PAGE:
Take practical steps to create a healthy work environment where your employees feel comfortable approaching you. Make sure you are seen as available and encouraging. Your management style will need to adjust to each individual and their different needs and preferences. 

For the employees returning to work after working from home for an extended period, leaving home and entering an environment with significantly more people can cause anxiety. 

Ensure you accommodate them and respect any requirements they may have regarding health and safety in the workplace. – consider a transition period, build up office days slowly and allow the staff member to dictate the pace if you can. 

If working from home isn't an option anymore, it’s a good idea to relay that to staff members as soon as possible, so they have time to attune to the prospect. 

In the meantime, while you’re working out the return to work schedule, ask if they’d prefer video meetings, emails, or talking over the phone. 

These small details will help you form a comfortable and open working environment where employees can thrive. 

 

Check-in Regularly

Stay in regular contact with your team and check how they’re coping and if they need any support. Focus your attention on the following:

  • How they’re feeling.
  • How work is going for them and if they need any assistance. 
  • Ask if there are any health and safety concerns with regards to returning to work or leaving home. 
  • If they have all that they need to work comfortably from home or in the workplace

Set realistic targets and make sure priorities are clear when you check in with them. 

Communicating clearly will help team members feel motivated and supported throughout the transition back to ‘normal.’ 

 

Things To Look Out For

Everyone shows signs of mental health problems differently, and it’s essential to keep an eye out for possible signs and not make assumptions based on what you see or hear from others. Some possible symptoms of workplace anxiety could include;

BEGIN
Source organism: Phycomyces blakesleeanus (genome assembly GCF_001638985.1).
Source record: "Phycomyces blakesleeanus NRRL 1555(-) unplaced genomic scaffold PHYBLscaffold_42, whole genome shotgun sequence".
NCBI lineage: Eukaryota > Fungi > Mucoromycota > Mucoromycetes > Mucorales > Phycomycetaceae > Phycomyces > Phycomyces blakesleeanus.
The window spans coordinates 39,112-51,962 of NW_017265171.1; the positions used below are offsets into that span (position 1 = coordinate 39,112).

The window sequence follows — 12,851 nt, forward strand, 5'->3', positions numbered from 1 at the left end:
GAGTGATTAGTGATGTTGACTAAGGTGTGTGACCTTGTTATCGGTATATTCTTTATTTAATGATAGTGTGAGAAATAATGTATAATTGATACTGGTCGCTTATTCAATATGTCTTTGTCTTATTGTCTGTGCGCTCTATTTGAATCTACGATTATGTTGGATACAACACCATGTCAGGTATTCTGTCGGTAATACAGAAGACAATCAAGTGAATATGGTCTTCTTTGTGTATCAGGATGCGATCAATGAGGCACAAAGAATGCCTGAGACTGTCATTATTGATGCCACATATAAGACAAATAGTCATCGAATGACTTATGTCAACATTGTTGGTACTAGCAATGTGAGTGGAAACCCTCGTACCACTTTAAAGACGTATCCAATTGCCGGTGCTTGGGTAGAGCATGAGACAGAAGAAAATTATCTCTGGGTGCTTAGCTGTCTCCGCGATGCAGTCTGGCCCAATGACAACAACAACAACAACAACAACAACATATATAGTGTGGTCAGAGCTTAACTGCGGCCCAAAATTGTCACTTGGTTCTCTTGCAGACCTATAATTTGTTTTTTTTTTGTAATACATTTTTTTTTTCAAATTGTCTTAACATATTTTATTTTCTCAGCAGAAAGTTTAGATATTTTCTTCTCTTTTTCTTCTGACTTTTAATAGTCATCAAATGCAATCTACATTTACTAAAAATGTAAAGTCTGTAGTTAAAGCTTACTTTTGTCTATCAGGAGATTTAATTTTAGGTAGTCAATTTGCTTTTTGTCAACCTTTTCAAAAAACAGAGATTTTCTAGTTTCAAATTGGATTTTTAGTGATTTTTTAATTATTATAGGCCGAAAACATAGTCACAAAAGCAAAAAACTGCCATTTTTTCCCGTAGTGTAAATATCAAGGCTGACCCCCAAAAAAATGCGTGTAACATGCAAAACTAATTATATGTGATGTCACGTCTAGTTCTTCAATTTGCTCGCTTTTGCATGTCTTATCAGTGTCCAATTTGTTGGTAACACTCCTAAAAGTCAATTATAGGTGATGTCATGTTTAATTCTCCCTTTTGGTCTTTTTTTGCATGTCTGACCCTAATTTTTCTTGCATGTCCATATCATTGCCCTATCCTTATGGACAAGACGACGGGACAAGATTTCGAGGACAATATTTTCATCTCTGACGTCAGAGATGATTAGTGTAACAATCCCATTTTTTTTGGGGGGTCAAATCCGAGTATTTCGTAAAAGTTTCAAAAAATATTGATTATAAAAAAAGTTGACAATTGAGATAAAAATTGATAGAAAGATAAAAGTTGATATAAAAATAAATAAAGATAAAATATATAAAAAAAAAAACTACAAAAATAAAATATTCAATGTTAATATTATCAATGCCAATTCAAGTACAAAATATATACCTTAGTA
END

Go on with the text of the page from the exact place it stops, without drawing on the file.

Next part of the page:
• Being tired, anxious, or withdrawn around others.
  • Multiple sick days or showing up late to work more than usual. 
  • Struggling to focus on work, lower standards or decreased productivity.
  • General lack of interest. 

 

It is harder for managers to spot these signs when everyone is working from home, so you must create an environment where your staff feel safe and open about what they are going through or how they feel. The sooner you identify that someone is struggling, the sooner you can provide them with the help and support they need. 

 

Knowing What To Say, Learning When to Listen

When approaching a member of staff about a possible mental health issue, there are a few things you should keep in mind. 

  • Arrange the conversation as soon as you start to suspect any problem.
  • Make sure the conversation is private and stress that things will stay confidential.
  • Be open to where and when the chat will take place, accommodate them. 
  • Always be patient, calm and supportive as it may be difficult for them to take the first step and open up to you. 
  • Thank them for opening up and allow them to take as much time as they need before returning to work. 

During the conversation, you should pay close attention to what staff members have to say and try to find the source of the issue gently and respectfully. Consider how you can assist in making the transition back to work as smooth as possible.

Returning to work will be a new learning curve for everyone, so it is essential to keep in mind that we all cope with change differently, and some of us may need more time and support than others. 

Significantly and at the same time don’t forget to look after yourself!

For more information or advice and online courses, visit Josie Hastings Associates. We are always available to help.